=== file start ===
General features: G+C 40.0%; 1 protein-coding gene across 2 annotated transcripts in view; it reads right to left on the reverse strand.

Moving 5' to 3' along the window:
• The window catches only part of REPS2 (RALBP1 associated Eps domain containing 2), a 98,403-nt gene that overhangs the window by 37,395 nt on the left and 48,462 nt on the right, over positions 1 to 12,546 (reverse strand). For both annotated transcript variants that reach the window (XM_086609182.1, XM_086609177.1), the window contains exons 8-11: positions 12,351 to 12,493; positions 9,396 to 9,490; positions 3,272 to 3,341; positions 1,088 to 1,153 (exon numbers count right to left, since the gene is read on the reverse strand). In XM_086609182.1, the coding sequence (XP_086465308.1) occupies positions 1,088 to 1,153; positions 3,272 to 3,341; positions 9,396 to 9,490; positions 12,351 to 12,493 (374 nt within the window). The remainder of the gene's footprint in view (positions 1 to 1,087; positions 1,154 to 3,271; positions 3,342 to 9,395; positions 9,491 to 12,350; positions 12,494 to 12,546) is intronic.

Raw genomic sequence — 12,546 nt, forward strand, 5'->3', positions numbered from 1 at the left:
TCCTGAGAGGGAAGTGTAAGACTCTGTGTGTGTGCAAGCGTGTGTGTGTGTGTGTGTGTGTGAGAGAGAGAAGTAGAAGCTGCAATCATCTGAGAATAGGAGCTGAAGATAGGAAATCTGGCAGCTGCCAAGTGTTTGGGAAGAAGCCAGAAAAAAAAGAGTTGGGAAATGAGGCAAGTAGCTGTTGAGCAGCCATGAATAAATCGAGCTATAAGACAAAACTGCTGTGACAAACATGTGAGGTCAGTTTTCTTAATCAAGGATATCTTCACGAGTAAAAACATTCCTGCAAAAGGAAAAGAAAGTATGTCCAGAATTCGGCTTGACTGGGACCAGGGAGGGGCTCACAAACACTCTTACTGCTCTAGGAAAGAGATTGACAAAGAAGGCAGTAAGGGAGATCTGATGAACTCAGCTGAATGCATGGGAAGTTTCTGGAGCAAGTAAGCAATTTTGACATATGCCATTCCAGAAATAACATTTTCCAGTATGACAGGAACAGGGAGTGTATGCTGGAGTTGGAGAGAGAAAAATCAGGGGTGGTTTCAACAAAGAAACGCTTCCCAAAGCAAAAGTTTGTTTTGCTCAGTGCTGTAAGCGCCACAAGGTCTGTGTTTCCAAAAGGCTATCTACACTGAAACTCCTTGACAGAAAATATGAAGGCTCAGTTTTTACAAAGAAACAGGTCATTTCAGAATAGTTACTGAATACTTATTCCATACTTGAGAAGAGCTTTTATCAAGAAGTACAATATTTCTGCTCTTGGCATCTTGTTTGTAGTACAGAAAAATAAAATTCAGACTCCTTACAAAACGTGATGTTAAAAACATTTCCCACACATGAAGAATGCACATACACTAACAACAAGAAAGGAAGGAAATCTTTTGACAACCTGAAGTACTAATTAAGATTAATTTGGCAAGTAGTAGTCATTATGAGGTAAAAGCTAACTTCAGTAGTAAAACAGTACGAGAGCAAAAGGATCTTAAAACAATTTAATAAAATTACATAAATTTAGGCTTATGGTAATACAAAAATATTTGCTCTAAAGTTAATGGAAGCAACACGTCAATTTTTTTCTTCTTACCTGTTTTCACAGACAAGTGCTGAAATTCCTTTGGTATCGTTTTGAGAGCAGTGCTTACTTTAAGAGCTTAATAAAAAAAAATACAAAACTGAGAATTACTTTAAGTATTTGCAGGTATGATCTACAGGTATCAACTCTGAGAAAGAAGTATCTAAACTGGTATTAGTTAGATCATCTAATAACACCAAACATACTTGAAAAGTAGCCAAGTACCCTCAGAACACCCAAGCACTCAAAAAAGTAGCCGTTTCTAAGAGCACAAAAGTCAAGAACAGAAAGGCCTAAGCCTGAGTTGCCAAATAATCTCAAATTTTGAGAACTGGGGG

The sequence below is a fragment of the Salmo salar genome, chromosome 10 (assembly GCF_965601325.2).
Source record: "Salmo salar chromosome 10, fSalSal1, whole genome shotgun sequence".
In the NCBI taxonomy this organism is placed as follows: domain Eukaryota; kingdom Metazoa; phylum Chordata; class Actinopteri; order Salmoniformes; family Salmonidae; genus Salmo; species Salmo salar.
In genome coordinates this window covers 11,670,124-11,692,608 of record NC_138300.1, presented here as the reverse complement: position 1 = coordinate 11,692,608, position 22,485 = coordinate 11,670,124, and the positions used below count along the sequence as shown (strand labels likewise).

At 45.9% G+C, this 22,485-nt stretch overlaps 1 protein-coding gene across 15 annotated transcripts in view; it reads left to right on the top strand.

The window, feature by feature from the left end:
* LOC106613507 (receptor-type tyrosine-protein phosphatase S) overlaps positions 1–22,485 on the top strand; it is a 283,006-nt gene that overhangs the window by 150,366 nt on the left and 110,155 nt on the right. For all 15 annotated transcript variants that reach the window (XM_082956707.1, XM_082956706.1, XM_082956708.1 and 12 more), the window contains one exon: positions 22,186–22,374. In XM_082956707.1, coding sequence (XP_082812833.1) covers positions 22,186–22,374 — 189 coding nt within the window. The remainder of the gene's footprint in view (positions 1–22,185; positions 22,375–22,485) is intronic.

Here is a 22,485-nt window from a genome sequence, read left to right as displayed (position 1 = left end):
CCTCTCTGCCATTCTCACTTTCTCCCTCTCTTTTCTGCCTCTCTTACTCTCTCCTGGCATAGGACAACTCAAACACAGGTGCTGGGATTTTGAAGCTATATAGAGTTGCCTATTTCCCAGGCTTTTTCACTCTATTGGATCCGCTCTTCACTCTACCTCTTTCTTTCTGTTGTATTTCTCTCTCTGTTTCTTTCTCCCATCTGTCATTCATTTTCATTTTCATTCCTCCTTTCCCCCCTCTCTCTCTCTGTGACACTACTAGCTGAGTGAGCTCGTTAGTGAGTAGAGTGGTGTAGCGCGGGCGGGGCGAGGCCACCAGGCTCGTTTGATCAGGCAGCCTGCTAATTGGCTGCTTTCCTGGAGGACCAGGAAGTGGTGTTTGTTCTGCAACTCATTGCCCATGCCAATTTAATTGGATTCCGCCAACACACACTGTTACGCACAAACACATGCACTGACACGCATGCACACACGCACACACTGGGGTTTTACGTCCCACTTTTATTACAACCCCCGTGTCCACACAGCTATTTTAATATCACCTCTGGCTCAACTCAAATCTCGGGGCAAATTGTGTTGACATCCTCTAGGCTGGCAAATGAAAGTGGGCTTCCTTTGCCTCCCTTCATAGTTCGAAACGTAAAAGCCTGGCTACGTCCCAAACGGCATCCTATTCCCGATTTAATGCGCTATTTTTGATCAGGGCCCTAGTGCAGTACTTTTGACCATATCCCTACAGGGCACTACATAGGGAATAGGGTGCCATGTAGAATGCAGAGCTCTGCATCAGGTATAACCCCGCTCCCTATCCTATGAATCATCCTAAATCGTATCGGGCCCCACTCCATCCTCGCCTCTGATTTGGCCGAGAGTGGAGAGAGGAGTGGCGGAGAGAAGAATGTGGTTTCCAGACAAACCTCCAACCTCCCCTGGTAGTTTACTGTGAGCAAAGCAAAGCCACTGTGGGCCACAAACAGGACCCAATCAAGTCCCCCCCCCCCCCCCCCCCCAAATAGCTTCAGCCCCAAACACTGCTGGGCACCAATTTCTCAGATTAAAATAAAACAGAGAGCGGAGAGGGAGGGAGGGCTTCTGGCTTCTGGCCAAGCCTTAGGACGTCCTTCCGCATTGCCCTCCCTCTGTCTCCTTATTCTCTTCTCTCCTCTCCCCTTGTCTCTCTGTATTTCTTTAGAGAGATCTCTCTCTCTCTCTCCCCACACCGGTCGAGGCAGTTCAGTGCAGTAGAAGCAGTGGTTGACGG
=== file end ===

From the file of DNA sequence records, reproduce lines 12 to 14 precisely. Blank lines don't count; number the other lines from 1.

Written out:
* LOC106613507 (receptor-type tyrosine-protein phosphatase S) overlaps positions 1–22,485 on the top strand; it is a 283,006-nt gene that overhangs the window by 150,366 nt on the left and 110,155 nt on the right. For all 15 annotated transcript variants that reach the window (XM_082956707.1, XM_082956706.1, XM_082956708.1 and 12 more), the window contains one exon: positions 22,186–22,374. In XM_082956707.1, coding sequence (XP_082812833.1) covers positions 22,186–22,374 — 189 coding nt within the window. The remainder of the gene's footprint in view (positions 1–22,185; positions 22,375–22,485) is intronic.

Here is a 22,485-nt window from a genome sequence, read left to right as displayed (position 1 = left end):
CCTCTCTGCCATTCTCACTTTCTCCCTCTCTTTTCTGCCTCTCTTACTCTCTCCTGGCATAGGACAACTCAAACACAGGTGCTGGGATTTTGAAGCTATATAGAGTTGCCTATTTCCCAGGCTTTTTCACTCTATTGGATCCGCTCTTCACTCTACCTCTTTCTTTCTGTTGTATTTCTCTCTCTGTTTCTTTCTCCCATCTGTCATTCATTTTCATTTTCATTCCTCCTTTCCCCCCTCTCTCTCTCTGTGACACTACTAGCTGAGTGAGCTCGTTAGTGAGTAGAGTGGTGTAGCGCGGGCGGGGCGAGGCCACCAGGCTCGTTTGATCAGGCAGCCTGCTAATTGGCTGCTTTCCTGGAGGACCAGGAAGTGGTGTTTGTTCTGCAACTCATTGCCCATGCCAATTTAATTGGATTCCGCCAACACACACTGTTACGCACAAACACATGCACTGACACGCATGCACACACGCACACACTGGGGTTTTACGTCCCACTTTTATTACAACCCCCGTGTCCACACAGCTATTTTAATATCACCTCTGGCTCAACTCAAATCTCGGGGCAAATTGTGTTGACATCCTCTAGGCTGGCAAATGAAAGTGGGCTTCCTTTGCCTCCCTTCATAGTTCGAAACGTAAAAGCCTGGCTACGTCCCAAACGGCATCCTATTCCCGATTTAATGCGCTATTTTTGATCAGGGCCCTAGTGCAGTACTTTTGACCATATCCCTACAGGGCACTACATAGGGAATAGGGTGCCATGTAGAATGCAGAGCTCTGCATCAGGTATAACCCCGCTCCCTATCCTATGAATCATCCTAAATCGTATCGGGCCCCACTCCATCCTCGCCTCTGATTTGGCCGAGAGTGGAGAGAGGAGTGGCGGAGAGAAGAATGTGGTTTCCAGACAAACCTCCAACCTCCCCTGGTAGTTTACTGTGAGCAAAGCAAAGCCACTGTGGGCCACAAACAGGACCCAATCAAGTCCCCCCCCCCCCCCCCCCCCAAATAGCTTCAGCCCCAAACACTGCTGGGCACCAATTTCTCAGATTAAAATAAAACAGAGAGCGGAGAGGGAGGGAGGGCTTCTGGCTTCTGGCCAAGCCTTAGGACGTCCTTCCGCATTGCCCTCCCTCTGTCTCCTTATTCTCTTCTCTCCTCTCCCCTTGTCTCTCTGTATTTCTTTAGAGAGATCTCTCTCTCTCTCTCCCCACACCGGTCGAGGCAGTTCAGTGCAGTAGAAGCAGTGGTTGACGG